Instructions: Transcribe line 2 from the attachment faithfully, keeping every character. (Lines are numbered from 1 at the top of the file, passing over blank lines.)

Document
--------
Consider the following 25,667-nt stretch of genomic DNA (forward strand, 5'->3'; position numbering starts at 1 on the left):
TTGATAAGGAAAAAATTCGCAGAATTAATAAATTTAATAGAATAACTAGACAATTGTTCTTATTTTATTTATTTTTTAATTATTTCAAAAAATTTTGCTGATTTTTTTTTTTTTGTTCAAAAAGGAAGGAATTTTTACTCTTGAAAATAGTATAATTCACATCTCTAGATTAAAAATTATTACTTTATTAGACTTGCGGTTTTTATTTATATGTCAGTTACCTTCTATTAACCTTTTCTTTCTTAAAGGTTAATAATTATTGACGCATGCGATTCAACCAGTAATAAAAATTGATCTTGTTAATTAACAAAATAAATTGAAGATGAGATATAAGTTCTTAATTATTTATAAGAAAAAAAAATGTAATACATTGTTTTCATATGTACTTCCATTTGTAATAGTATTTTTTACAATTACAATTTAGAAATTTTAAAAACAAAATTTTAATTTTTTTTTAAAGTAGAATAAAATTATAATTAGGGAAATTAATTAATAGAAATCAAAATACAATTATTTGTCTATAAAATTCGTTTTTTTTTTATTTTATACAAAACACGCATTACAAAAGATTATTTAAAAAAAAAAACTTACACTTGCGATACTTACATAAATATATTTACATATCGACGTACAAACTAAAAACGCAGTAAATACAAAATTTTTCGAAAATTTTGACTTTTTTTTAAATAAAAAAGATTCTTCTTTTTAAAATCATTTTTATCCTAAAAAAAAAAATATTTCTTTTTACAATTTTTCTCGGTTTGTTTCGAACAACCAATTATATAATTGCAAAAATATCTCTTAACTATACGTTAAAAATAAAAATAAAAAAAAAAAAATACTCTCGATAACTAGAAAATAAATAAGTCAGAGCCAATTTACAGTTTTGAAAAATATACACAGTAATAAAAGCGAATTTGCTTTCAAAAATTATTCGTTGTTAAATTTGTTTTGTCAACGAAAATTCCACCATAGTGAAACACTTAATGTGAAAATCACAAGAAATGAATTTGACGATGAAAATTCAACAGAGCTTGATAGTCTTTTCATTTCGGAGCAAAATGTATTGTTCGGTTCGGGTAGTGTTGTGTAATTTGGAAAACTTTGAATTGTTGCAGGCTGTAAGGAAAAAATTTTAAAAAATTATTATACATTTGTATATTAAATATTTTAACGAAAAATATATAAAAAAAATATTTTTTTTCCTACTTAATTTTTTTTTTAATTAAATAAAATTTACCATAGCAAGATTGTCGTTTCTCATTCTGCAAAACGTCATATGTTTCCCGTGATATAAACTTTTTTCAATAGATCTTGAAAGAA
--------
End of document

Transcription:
TTGATAAGGAAAAAATTCGCAGAATTAATAAATTTAATAGAATAACTAGACAATTGTTCTTATTTTATTTATTTTTTAATTATTTCAAAAAATTTTGCTGATTTTTTTTTTTTTGTTCAAAAAGGAAGGAATTTTTACTCTTGAAAATAGTATAATTCACATCTCTAGATTAAAAATTATTACTTTATTAGACTTGCGGTTTTTATTTATATGTCAGTTACCTTCTATTAACCTTTTCTTTCTTAAAGGTTAATAATTATTGACGCATGCGATTCAACCAGTAATAAAAATTGATCTTGTTAATTAACAAAATAAATTGAAGATGAGATATAAGTTCTTAATTATTTATAAGAAAAAAAAATGTAATACATTGTTTTCATATGTACTTCCATTTGTAATAGTATTTTTTACAATTACAATTTAGAAATTTTAAAAACAAAATTTTAATTTTTTTTTAAAGTAGAATAAAATTATAATTAGGGAAATTAATTAATAGAAATCAAAATACAATTATTTGTCTATAAAATTCGTTTTTTTTTTATTTTATACAAAACACGCATTACAAAAGATTATTTAAAAAAAAAAACTTACACTTGCGATACTTACATAAATATATTTACATATCGACGTACAAACTAAAAACGCAGTAAATACAAAATTTTTCGAAAATTTTGACTTTTTTTTAAATAAAAAAGATTCTTCTTTTTAAAATCATTTTTATCCTAAAAAAAAAAATATTTCTTTTTACAATTTTTCTCGGTTTGTTTCGAACAACCAATTATATAATTGCAAAAATATCTCTTAACTATACGTTAAAAATAAAAATAAAAAAAAAAAAATACTCTCGATAACTAGAAAATAAATAAGTCAGAGCCAATTTACAGTTTTGAAAAATATACACAGTAATAAAAGCGAATTTGCTTTCAAAAATTATTCGTTGTTAAATTTGTTTTGTCAACGAAAATTCCACCATAGTGAAACACTTAATGTGAAAATCACAAGAAATGAATTTGACGATGAAAATTCAACAGAGCTTGATAGTCTTTTCATTTCGGAGCAAAATGTATTGTTCGGTTCGGGTAGTGTTGTGTAATTTGGAAAACTTTGAATTGTTGCAGGCTGTAAGGAAAAAATTTTAAAAAATTATTATACATTTGTATATTAAATATTTTAACGAAAAATATATAAAAAAAATATTTTTTTTCCTACTTAATTTTTTTTTTAATTAAATAAAATTTACCATAGCAAGATTGTCGTTTCTCATTCTGCAAAACGTCATATGTTTCCCGTGATATAAACTTTTTTCAATAGATCTTGAAAGAA